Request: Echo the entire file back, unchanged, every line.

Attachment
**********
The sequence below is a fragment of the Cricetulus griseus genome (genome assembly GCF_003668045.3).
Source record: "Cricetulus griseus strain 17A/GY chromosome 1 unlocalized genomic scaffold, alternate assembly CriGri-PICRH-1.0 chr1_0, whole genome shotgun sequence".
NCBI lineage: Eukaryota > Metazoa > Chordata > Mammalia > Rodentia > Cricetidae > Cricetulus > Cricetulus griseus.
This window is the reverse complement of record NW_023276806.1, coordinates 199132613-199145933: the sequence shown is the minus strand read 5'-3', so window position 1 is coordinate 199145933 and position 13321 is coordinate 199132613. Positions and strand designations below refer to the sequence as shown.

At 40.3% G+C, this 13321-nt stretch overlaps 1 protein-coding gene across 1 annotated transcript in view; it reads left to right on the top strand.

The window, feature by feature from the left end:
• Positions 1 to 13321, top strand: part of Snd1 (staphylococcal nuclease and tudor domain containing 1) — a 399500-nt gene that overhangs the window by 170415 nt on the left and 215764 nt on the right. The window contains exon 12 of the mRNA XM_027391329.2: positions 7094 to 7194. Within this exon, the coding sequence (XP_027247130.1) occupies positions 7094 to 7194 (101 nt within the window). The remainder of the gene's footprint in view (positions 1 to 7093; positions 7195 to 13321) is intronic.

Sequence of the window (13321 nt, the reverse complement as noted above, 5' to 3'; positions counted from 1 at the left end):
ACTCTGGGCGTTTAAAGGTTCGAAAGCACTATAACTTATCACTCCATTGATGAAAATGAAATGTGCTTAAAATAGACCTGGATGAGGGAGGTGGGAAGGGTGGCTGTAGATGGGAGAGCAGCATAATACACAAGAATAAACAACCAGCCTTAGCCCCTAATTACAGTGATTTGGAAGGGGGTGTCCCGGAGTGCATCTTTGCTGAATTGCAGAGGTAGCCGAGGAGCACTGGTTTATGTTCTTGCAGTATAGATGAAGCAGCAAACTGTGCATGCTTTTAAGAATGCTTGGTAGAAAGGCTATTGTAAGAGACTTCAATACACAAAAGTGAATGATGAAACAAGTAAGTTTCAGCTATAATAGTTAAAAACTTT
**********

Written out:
The sequence below is a fragment of the Cricetulus griseus genome (genome assembly GCF_003668045.3).
Source record: "Cricetulus griseus strain 17A/GY chromosome 1 unlocalized genomic scaffold, alternate assembly CriGri-PICRH-1.0 chr1_0, whole genome shotgun sequence".
NCBI lineage: Eukaryota > Metazoa > Chordata > Mammalia > Rodentia > Cricetidae > Cricetulus > Cricetulus griseus.
This window is the reverse complement of record NW_023276806.1, coordinates 199132613-199145933: the sequence shown is the minus strand read 5'-3', so window position 1 is coordinate 199145933 and position 13321 is coordinate 199132613. Positions and strand designations below refer to the sequence as shown.

At 40.3% G+C, this 13321-nt stretch overlaps 1 protein-coding gene across 1 annotated transcript in view; it reads left to right on the top strand.

The window, feature by feature from the left end:
• Positions 1 to 13321, top strand: part of Snd1 (staphylococcal nuclease and tudor domain containing 1) — a 399500-nt gene that overhangs the window by 170415 nt on the left and 215764 nt on the right. The window contains exon 12 of the mRNA XM_027391329.2: positions 7094 to 7194. Within this exon, the coding sequence (XP_027247130.1) occupies positions 7094 to 7194 (101 nt within the window). The remainder of the gene's footprint in view (positions 1 to 7093; positions 7195 to 13321) is intronic.

Sequence of the window (13321 nt, the reverse complement as noted above, 5' to 3'; positions counted from 1 at the left end):
ACTCTGGGCGTTTAAAGGTTCGAAAGCACTATAACTTATCACTCCATTGATGAAAATGAAATGTGCTTAAAATAGACCTGGATGAGGGAGGTGGGAAGGGTGGCTGTAGATGGGAGAGCAGCATAATACACAAGAATAAACAACCAGCCTTAGCCCCTAATTACAGTGATTTGGAAGGGGGTGTCCCGGAGTGCATCTTTGCTGAATTGCAGAGGTAGCCGAGGAGCACTGGTTTATGTTCTTGCAGTATAGATGAAGCAGCAAACTGTGCATGCTTTTAAGAATGCTTGGTAGAAAGGCTATTGTAAGAGACTTCAATACACAAAAGTGAATGATGAAACAAGTAAGTTTCAGCTATAATAGTTAAAAACTTT